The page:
Real estate in D.C.touted for reboundRepeat it, believe...

COMMERCIAL REAL ESTATE

November 11, 1992|By Timothy J. Mullaney

Real estate in D.C.touted for rebound

Repeat it, believe it: Real Estate Will Get Better Someday. And when it does, Washington will be one of the office markets leading the industry's recovery, a new study says.

A report from the Real Estate Research Center in Chicago and Equitable Real Estate Management Inc. of Atlanta says Washington will be the first market to recover from the recession. Recovery, to them, means vacancy rates low enough for rents to begin rising.

Atlanta and Seattle will be close behind in the recovery, the study adds.

The study, "Emerging Trends in Real Estate: 1993," polled about institutional investors who work in real estate.

It was confined to the top 16 metropolitan markets, a cut that Baltimore doesn't make. Each market was rated on a scale from 1 to 10, with 10 the highest.

In a measure of how tough things still are, Washington's 6 was the top mark. The worst market: New York.

"Seven or above reflects restored investor confidence in a market," said Jonathan Miller, a vice president of Equitable Real Estate. "Washington is not there yet, and worse, no market is there yet. . . . Recovery [in Washington] is projected for 1994."

Although Baltimore's office market wasn't included in the study, Mr. Miller says the city was noted in a companion section devoted to warehouse and industrial real estate. "It is ranked as one of the strongest markets, with vacancies under 5 percent," he said.

Mr. Miller contends that price cuts have almost been completed in downtown Washington, where a new report by the local firm of Spaulding & Slye sees a 11.6 percent vacancy rate at the end of the third quarter.

"You have to distinguish the downtown from the suburban markets, and we think the suburban markets are going to stay very soft, especially because of the defense cutbacks," Mr. Miller said.

Spaulding & Slye sees a tough 1993 downtown, too -- it says foreclosures will rise in downtown Washington next year. "We can expect 1993 to be even more of a roller coaster than the eventful year of 1992," its report said.

First Federal building in Annapolis to be sold

Back to the present, Alex. Cooper Auctioneers will auction the First Federal Savings Bank of Annapolis building on West Street in Annapolis Nov. 18.

The 36,000-square-foot building is being auctioned on behalf of federal thrift regulators, said Paul Cooper, vice president of the Towson auctioneering firm.

The now-failed thrift sold the 25-year-old building to investors in 1982 and then leased part of it back, Mr. Cooper said. The thrift financed the sale and the owners have defaulted.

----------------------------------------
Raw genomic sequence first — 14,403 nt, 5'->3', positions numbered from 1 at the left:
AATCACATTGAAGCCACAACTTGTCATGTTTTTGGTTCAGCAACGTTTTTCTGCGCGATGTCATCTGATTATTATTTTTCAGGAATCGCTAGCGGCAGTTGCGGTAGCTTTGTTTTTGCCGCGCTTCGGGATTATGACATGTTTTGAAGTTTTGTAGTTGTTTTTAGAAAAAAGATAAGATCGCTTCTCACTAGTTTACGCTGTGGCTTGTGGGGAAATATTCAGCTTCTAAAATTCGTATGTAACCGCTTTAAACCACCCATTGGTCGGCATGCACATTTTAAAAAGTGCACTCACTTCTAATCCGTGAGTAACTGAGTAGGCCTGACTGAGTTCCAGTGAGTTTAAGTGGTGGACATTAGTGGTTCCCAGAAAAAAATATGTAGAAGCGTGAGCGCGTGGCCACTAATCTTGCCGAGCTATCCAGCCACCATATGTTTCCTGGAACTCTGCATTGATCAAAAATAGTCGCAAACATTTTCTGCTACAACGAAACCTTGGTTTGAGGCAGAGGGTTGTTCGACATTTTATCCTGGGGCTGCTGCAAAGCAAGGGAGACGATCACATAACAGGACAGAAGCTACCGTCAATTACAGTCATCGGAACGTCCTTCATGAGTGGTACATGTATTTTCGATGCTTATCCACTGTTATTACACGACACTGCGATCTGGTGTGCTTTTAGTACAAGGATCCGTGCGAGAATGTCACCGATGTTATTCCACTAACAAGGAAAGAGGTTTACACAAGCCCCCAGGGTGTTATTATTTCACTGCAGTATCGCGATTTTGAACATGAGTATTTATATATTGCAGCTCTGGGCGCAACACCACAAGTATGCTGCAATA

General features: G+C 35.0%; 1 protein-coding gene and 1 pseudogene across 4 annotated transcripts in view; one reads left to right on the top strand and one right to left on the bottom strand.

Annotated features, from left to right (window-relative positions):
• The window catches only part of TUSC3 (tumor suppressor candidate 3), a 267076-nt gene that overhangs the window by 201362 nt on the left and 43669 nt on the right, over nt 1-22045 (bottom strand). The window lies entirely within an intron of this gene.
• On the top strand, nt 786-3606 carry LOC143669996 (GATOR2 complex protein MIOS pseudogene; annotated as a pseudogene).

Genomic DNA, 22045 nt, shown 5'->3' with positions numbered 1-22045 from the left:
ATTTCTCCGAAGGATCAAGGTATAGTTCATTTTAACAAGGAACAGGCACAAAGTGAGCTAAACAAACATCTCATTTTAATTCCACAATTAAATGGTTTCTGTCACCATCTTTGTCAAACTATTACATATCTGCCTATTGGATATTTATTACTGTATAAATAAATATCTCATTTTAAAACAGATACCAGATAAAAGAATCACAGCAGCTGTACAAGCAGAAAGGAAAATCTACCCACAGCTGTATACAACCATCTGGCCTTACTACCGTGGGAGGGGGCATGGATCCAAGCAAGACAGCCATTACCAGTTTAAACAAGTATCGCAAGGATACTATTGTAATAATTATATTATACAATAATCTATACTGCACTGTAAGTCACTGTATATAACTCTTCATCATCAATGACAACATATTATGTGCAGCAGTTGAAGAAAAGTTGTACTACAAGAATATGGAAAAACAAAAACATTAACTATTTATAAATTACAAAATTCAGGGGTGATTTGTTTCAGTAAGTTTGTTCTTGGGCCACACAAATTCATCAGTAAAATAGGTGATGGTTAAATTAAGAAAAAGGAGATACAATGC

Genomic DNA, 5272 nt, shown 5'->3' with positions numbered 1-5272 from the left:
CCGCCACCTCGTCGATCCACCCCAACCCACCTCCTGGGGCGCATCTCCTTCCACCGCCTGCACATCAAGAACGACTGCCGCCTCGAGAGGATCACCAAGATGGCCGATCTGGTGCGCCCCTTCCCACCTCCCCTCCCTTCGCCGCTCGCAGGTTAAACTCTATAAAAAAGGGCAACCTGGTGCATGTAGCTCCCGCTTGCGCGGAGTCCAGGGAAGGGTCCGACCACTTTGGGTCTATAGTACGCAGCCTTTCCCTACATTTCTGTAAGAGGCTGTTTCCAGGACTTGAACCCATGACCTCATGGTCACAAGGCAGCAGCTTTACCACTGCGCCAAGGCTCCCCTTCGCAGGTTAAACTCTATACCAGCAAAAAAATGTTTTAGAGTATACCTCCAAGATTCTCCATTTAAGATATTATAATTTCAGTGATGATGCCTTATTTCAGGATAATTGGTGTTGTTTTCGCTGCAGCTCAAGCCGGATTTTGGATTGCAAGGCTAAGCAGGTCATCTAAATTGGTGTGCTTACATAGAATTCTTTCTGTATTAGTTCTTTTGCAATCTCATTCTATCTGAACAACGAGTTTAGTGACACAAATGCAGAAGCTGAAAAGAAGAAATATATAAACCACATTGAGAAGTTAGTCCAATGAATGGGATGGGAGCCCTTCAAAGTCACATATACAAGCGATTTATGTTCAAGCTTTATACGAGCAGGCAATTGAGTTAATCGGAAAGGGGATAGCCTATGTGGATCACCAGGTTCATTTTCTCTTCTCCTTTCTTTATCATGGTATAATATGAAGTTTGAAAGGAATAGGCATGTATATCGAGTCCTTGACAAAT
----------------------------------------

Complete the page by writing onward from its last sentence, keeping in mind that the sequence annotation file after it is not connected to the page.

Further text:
Mr. Cooper said the former owners paid $2.4 million for the building. That works out to about $66 a square foot. But the price isn't likely to be that high.

"Today they've been going for $50 a square foot, but we're not looking for that much," he said.

Alex. Cooper will also be auctioning a 120,000-square-foot Randallstown strip shopping center that is about 75 percent vacant, on Nov. 23. The center, on Liberty Road near Old Court Road, used to be anchored by an Ames department store.

RTC, other properties in online data base

A small Fort Washington data base company called Business Information Network Inc. has figured out how to make money out of the ashes of real estate: by connecting federal bank and thrift regulators to people who might want to buy properties the government is stuck with.

"A couple of years ago when Resolution Trust Corp. was very prominent in the news . . . they were having trouble getting information out there," said Niels Nielsen, director of marketing for the company's Federal Information Network.

Business Information Network was already in the data base business, but this was a whole new wave to ride. Two years ago, the company brought out RTCNeT, an online data base with up-to-the-minute information about properties the RTC has for sale.

Two months ago, the company began the Federal Information Network, a data base that includes RTC properties and properties controlled by the Department of Housing and Urban Development, the Department of Veterans Affairs and the Federal Deposit Insurance Corp.

Agencies such as the RTC have their own ways of listing properties for investors. But those methods, including CD-ROM disks and printouts, aren't as flexible, Mr. Nielsen said.

Federal Information Network subscribers can target a specific ZIP code, city or state. Searches can be customized, for example, according to price, type of property and the size of the property, including the number of bedrooms, units, square feet or acreage.

A quick look at ZIP codes beginning with 212 turns up 127 Baltimore-area properties, ranging from a $12,000 house on North Caroline Street to the Brokerage mixed-use complex near the Inner Harbor -- asking price $8 million.

Realtors establish commercial division

The Greater Baltimore Board of Realtors has moved ahead with a reform to improve services to the commercial side of the real estate industry, creating a separate division for commercial and industrial Realtors.

"This new division specially addresses the needs and concerns of our commercial Realtor members," said board president Andrew J. A. Chriss, who is a commercial real estate broker for Manekin Corp.

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